I’ve often wondered the reason why some people make it to the top; and a few don’t, eventually, I mean. Is it the lack of qualifications, degrees from top colleges, or is the interest level in their professional lives that eventually dies out, or is it lack of ‘do what you love‘ Steve Jobs philosophy… or something else. One thing that is sure is – you can easily identify the ‘stars’ from the ‘duds’ in your team from ‘the level of accountability’ they take in their personal, professional, team and overall company wide organizational hierarchical development cycle. Duds are always giving excuses, the ‘stars’ try finding out solutions to *real* problems.
Star: I couldn’t sell our membership to prospect A for Rs. 12,000/- annual. So I proposed him to tell me what is the level of investment he is willing to risk to get CPL leads over a year. He agreed to Rs. 2,000/-, so I sold him for 2 months; and promised to come back after 2 months to ask him how he was doing; if it worked well for him, to sell him more; if it didn’t, promised to give him back a cheque of Rs. 2,000/- to return his investment.
Dud: I couldn’t sell our membership to prospect A for Rs. 12,000/- annual. I always felt our pricing was wrong and customers wouldn’t pay for it.
Star: While testing home page loading, we figured out that 2 of the new social media plug-ins that we had recently incorporated makes separate HTTP calls; one of which hangs, thus, massively affecting the loading time. We removed one, replaced with a faster client based web app with the same functionality; and replaced the other one completely.
Dud: While testing home page loading, we figured out that 2 of the new social media plug-ins that we had recently incorporated makes separate HTTP calls; one of which hangs, thus, massively affecting the loading time. I have passed the issue to the QA team; hope they will come back with testing results; and we will rebuild the page and pass to QA again.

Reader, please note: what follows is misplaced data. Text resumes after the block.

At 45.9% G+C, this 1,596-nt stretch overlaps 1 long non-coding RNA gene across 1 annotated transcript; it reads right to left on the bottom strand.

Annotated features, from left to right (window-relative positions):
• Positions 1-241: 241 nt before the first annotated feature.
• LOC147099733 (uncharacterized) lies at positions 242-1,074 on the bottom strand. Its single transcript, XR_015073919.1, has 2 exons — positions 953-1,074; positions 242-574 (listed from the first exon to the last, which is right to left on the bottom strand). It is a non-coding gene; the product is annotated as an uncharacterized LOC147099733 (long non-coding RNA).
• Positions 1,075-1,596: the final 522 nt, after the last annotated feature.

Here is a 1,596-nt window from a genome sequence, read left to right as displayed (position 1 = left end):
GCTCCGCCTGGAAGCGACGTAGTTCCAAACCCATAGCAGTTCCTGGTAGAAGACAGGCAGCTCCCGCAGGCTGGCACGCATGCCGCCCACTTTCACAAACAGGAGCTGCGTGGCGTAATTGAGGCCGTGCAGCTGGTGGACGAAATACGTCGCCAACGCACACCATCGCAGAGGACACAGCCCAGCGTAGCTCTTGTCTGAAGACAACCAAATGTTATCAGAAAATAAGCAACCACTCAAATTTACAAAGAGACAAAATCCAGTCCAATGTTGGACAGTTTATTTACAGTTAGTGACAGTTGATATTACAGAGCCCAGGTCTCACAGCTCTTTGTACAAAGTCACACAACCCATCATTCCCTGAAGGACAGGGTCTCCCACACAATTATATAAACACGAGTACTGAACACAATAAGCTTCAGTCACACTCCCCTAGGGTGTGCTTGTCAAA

There’s a level at which reasons, eventually, stop mattering.
What matters is – whether you can deliver, OR not.
The most famous case study here worth mentioning is from Apple. Read on.
One such lesson could be called the “Difference Between the Janitor and the Vice President,” and it’s a sermon [Steve] Jobs delivers every time an executive reaches the VP level. Jobs imagines his garbage regularly not being emptied in his office, and when he asks the janitor why, he gets an excuse: The locks have been changed, and the janitor doesn’t have a key. This is an acceptable excuse coming from someone who empties trash bins for a living. The janitor gets to explain why something went wrong. Senior people do not. “When you’re the janitor,” Jobs has repeatedly told incoming VPs, “reasons matter.” He continues: “Somewhere between the janitor and the CEO, reasons stop mattering.” That “Rubicon,” he has said, “is crossed when you become a VP.” (Apple has about 70 vice presidents out of more than 25,000 non-retail-store employees.)
Whilst interviewing candidates for different positions, I always make sure – they besides intelligence, a solid CV, IQ, education and skill set(s), have that X-factor. The measure of accountability, passion and ‘fear of failure’ which are so very important to be successful in the corporate world of today. Reasons matter – as rightly pointed out – when you’re someone who empties trash cans for a living. As you progress through life, it stops mattering. I expect my team members to be passionate, accountable and completely self-driven for achieving success – which in turn, determines my personal and professional success and/or eventual, failure as a Manager and Leader.